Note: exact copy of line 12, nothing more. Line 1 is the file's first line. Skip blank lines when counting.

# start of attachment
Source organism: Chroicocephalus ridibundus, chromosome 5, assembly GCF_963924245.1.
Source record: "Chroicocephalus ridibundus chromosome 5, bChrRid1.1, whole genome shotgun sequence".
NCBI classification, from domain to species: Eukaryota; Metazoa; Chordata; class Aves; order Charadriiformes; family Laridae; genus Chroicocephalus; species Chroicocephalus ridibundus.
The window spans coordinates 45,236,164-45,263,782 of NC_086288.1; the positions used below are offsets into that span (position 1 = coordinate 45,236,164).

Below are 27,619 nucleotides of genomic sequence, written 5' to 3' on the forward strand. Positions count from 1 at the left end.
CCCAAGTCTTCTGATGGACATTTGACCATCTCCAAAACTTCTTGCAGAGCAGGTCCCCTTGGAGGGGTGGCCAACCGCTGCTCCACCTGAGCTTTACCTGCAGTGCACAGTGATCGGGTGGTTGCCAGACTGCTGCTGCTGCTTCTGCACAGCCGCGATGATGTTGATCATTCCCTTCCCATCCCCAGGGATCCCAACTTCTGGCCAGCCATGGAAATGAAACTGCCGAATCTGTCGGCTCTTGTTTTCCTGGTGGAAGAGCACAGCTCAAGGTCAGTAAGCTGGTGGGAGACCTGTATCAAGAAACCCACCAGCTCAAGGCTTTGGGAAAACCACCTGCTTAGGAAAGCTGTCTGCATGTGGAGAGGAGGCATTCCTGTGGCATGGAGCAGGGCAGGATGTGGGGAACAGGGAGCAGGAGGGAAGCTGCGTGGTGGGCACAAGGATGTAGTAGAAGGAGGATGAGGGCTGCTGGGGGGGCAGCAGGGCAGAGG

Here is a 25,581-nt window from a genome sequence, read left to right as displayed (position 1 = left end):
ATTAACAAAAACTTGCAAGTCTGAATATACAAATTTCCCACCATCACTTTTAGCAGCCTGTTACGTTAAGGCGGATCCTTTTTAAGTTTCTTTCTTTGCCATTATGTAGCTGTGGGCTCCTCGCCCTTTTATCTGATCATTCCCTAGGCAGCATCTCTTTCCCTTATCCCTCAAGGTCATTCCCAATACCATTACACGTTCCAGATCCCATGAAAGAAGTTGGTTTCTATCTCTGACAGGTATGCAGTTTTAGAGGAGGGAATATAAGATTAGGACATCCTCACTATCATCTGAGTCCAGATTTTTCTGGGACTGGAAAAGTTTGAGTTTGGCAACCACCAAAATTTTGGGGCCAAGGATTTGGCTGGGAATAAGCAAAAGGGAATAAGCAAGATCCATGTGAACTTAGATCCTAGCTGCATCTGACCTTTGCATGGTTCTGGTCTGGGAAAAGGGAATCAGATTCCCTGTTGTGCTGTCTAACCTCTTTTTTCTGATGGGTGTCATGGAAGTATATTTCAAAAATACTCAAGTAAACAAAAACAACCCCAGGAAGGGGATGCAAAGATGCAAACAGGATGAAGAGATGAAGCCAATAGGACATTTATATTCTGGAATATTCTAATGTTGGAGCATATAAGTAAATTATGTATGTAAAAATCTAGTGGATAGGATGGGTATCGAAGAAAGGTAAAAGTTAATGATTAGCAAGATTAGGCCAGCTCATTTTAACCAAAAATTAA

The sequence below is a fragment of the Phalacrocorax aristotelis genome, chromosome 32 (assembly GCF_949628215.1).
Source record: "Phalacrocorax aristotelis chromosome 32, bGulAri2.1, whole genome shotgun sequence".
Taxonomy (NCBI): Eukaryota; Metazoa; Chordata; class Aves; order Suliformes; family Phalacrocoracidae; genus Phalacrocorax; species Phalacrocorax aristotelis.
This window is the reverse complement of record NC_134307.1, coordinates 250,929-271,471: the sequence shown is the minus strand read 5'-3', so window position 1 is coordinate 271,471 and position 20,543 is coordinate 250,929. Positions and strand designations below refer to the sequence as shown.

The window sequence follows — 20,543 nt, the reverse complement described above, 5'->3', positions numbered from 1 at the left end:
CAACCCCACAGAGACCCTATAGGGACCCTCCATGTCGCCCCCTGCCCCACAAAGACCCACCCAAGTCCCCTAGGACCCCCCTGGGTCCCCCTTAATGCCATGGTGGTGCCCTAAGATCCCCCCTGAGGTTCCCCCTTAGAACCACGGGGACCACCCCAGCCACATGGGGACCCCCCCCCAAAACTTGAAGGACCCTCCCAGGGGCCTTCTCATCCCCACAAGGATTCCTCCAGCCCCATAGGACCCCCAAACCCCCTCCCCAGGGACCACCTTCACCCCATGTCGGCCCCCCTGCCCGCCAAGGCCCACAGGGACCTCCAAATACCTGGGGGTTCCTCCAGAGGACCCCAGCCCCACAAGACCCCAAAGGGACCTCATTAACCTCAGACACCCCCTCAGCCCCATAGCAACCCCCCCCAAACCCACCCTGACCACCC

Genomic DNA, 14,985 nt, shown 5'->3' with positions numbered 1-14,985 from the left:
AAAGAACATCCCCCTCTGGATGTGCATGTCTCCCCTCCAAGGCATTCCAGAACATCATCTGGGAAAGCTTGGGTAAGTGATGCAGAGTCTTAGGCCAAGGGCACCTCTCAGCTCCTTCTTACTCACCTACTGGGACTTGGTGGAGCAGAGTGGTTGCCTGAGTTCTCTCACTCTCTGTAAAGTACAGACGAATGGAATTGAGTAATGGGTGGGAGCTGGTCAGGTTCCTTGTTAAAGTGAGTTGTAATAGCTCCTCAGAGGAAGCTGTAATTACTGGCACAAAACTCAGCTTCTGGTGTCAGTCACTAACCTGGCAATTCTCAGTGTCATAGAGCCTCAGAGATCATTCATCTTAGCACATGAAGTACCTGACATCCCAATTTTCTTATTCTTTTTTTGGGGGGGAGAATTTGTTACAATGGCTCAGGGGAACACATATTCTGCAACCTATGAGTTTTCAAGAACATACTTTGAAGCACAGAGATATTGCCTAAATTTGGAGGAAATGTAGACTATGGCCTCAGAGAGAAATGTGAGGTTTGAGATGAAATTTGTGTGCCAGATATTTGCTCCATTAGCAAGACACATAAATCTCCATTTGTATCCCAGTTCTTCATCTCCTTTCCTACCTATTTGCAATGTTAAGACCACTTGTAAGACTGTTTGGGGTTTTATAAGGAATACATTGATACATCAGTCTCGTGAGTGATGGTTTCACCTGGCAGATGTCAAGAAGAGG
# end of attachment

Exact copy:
This window is the reverse complement of record NC_134307.1, coordinates 250,929-271,471: the sequence shown is the minus strand read 5'-3', so window position 1 is coordinate 271,471 and position 20,543 is coordinate 250,929. Positions and strand designations below refer to the sequence as shown.